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A lesson in lunacy - 80%

Zerberus, May 1st, 2014

Drug Honkey evolved from the 1997-project "Chronic Illogic" with Paul Gillis and Adam Smith at the helm, handling vocals and drums respectively. The band was designed to merge together several musical currents, most of which would be considered metal. Ever since the first album, the self-titled 2002 release, electronics in the form of excessive sampling and abrassive synths as well as an industrial, sludgy death metal sound have been the heart and soul of Drug Honkey. Through lineup changes and live performances the band from Chicago has endured to see the release of their fourth album in 2012, and have a new EP coming out in 2014.

When it comes to heaviness, bands like Triptykon, Conan, Hooded Menace, Sunn o))) or Coffins often come up as prime examples. But those that have witnessed the gospel of Ghost in the Fire know that Drug Honkey are giving all these acts a serious run for their money. The loathesome American quartet grudgingly strikes up an atmosphere of a psychedelic inclination, carved from a body of fuzz and reverb. More than once the speakers threatened to give in under the stress and booming rumble of the downtuned strings, the paranoia-inducing ambience adding reality-shattering depth to the otherwise lonesome drones of the bass and guitars.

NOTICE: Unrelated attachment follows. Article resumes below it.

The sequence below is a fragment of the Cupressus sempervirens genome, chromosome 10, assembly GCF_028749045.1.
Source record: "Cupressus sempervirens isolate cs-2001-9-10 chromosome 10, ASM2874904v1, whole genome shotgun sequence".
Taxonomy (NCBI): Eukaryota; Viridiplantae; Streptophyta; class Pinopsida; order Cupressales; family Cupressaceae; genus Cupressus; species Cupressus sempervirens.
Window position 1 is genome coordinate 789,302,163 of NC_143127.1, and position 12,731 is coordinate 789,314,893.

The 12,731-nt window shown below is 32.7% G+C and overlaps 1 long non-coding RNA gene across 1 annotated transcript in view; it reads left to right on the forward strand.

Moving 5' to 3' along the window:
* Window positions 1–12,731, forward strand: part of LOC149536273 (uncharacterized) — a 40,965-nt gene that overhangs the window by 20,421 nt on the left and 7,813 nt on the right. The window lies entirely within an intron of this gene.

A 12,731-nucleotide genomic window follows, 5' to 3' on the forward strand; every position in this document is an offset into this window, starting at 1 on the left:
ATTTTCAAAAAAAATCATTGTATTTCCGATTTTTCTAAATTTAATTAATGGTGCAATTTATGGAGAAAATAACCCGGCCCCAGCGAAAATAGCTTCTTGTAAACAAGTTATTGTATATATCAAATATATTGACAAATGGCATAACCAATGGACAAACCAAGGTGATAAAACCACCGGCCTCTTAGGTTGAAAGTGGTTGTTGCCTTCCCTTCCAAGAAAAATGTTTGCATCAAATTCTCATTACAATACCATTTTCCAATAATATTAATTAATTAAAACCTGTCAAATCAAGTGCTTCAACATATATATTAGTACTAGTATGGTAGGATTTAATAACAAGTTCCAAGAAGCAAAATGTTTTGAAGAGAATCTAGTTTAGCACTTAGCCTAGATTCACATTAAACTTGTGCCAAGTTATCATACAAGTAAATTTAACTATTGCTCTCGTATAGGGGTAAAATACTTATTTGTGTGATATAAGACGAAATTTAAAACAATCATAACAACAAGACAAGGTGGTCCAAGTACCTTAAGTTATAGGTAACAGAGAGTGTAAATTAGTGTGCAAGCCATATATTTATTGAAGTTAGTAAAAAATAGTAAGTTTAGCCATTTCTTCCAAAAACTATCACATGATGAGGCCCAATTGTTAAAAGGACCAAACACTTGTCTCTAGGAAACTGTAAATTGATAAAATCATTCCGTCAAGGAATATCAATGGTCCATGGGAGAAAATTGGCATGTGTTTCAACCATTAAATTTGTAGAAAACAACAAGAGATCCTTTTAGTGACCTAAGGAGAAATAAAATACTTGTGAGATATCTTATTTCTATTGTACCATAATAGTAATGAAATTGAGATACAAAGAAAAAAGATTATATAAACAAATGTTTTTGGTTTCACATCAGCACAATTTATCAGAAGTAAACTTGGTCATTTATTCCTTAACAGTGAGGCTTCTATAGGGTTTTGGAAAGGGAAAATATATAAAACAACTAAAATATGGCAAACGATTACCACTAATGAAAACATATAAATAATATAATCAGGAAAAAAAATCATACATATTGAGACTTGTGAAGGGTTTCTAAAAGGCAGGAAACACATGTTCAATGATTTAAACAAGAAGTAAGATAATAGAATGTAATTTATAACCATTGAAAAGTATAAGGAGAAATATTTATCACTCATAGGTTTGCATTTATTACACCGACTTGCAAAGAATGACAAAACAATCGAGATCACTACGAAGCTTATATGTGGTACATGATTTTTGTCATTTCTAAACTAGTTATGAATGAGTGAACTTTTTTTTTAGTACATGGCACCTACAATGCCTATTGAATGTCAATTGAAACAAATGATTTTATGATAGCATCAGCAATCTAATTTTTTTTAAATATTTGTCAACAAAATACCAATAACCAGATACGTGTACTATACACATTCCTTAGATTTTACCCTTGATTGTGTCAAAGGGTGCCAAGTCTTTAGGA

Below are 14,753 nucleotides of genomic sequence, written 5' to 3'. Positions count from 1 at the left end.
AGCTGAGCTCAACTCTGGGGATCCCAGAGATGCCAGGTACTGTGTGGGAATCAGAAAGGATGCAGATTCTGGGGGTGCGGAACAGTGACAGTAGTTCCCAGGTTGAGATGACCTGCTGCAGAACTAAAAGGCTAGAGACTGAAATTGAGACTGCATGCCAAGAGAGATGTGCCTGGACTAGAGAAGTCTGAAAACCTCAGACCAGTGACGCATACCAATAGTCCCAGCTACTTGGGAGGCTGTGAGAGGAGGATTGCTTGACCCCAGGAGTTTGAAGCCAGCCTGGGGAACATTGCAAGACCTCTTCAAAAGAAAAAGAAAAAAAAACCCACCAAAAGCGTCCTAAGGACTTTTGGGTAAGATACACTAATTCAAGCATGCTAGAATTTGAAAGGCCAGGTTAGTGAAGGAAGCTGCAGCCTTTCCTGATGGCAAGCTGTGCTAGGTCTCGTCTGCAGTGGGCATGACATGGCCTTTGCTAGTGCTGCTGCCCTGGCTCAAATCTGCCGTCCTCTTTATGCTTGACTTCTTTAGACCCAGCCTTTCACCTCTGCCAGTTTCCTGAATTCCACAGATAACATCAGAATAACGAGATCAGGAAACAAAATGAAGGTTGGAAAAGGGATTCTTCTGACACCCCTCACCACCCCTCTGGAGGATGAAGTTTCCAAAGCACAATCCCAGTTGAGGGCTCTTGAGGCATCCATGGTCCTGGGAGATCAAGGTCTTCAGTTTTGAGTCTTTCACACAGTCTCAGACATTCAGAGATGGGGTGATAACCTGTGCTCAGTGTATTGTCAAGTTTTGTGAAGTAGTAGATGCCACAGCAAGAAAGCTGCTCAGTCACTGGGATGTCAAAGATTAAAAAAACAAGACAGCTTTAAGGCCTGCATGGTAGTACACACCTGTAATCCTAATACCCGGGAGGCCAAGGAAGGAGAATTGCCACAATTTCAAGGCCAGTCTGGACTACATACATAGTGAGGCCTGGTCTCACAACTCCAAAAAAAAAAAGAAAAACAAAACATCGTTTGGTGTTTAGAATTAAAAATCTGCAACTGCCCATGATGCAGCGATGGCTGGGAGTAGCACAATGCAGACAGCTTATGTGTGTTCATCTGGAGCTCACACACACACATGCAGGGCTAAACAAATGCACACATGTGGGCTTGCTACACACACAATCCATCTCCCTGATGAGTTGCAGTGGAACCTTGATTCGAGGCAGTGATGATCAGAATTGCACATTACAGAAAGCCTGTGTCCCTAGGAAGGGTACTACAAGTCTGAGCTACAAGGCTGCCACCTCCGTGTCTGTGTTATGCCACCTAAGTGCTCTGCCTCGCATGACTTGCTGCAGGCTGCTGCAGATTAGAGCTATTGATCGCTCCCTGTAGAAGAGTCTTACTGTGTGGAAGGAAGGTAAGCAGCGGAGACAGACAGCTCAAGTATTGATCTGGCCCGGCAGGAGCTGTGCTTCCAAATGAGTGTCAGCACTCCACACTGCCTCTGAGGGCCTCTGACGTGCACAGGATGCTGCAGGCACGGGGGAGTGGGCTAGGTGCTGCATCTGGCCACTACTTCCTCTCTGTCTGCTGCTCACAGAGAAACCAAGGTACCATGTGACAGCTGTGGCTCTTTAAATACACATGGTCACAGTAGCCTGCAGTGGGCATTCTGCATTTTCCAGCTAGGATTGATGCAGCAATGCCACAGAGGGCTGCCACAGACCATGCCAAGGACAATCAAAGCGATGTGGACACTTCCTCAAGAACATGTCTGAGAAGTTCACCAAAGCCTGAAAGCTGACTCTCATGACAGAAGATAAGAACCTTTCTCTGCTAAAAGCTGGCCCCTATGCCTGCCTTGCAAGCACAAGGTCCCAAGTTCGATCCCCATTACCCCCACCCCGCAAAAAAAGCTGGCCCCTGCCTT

Describing Drug Honkey's sound means reaching deep into a vocabulary that seems almost dried out of adequate adjectives. The cavernesque vocals sound at times like Asphyx's Martin Van Drunen being firmly pressed through a rusty grate. The drums eeriely accompany every track like the ever-present stalker haunting his victim. The album comes to a steadily paced halt on the second-to-last track "Twitcher", which is also where it is at its most far out stage. The stygian darkness of this psychedelic track builds up to the grand finale: Saturate/Annihilate, the culmination of everything shown thus far by Drug Honkey. The contrast between the two is where the mix becomes most volatile and seductively dangerous, being both the highest and lowest point of Ghost in the Fire. Every "song" is in itself a parody of life and a mockery of sentience, yet I couldn't imagine listening to Ghost in the Fire for the sake of a single track. The album works best as a whole, each track providing its own element to the final result. A fine specimen indeed.

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